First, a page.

SATNAC 2009 Conference Papers

Software

Title:                A Panoramic Video System

 

Authors:            Imran Achmed (University of Western Cape), James Connan (University of Western Cape)

 

Abstract:           Video systems are used to present visual data to users. In this paper we discuss the development of a panoramic video system using off-the-shelf commodity hardware. This system captures multiple video sequences using multiple cameras, with each camera at a specified angle. Each video sequence has a limited field-of-view. The video sequences are transferred to a computer where the panoramic video system merges the video sequences to form a single wide field-of-view video. The system makes use of tools such as Barrel Transformation, Perspective Transformation, Gray-scaling, Edge Detection and Chamfer Distance Transformation.

 

Title:                Talker Dependencies Factor in Analyzing Listening Quality on Perceptual Speech Quality Measurements

 

Authors:            Philip Adar (Telkom Kenya, Kenya), Damien Chatelain (Tshwane University of Technology), Marcel Odhimabo (University of South Africa)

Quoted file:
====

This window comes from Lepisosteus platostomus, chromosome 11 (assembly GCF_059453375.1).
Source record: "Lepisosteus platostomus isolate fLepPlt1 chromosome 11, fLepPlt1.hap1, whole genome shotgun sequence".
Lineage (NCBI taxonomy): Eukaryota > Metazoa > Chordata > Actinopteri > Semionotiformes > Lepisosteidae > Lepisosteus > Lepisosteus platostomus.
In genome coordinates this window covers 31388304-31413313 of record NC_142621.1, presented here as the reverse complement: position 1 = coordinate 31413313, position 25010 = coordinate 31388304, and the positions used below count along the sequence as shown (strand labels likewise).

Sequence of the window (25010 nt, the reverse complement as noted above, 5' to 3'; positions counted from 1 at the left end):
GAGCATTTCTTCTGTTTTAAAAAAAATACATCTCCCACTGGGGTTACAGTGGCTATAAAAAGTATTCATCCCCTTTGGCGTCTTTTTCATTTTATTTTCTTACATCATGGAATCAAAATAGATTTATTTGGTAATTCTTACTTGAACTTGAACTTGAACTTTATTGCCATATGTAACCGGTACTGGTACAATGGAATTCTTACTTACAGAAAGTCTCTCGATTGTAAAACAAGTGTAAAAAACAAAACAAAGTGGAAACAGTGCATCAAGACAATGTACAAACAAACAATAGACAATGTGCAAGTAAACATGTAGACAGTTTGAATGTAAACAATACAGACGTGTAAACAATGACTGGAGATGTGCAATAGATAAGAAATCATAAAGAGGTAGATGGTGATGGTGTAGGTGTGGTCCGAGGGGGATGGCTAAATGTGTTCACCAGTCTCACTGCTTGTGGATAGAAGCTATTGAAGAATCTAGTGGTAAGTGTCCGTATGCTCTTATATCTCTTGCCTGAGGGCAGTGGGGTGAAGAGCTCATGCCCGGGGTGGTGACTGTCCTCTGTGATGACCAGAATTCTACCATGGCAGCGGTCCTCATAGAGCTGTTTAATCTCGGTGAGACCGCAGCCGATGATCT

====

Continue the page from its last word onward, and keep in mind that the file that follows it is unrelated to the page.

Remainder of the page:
Abstract:           Talker dependency attributes of the voiced speech such as pitch and harmonic characteristics have considerable importance and influence on speaker identification. The loss of these attributes, especially on a speech signal transmitted through a communication network may render the received speech difficult to recognize. This is one aspect of speech quality degradation which has not been exhaustively researched in the context of perceptual speech quality estimation in cellular networks. This paper proposes an enhancement algorithm that is useful as a refinement technique of the existing perceptual quality measurement algorithms. Laboratory and field experiments conducted in this study indicate that considerable improvements on Mean Opinion Score (MOS) correlations can be achieved by incorporating these new parameters as factors that influence overall speech quality.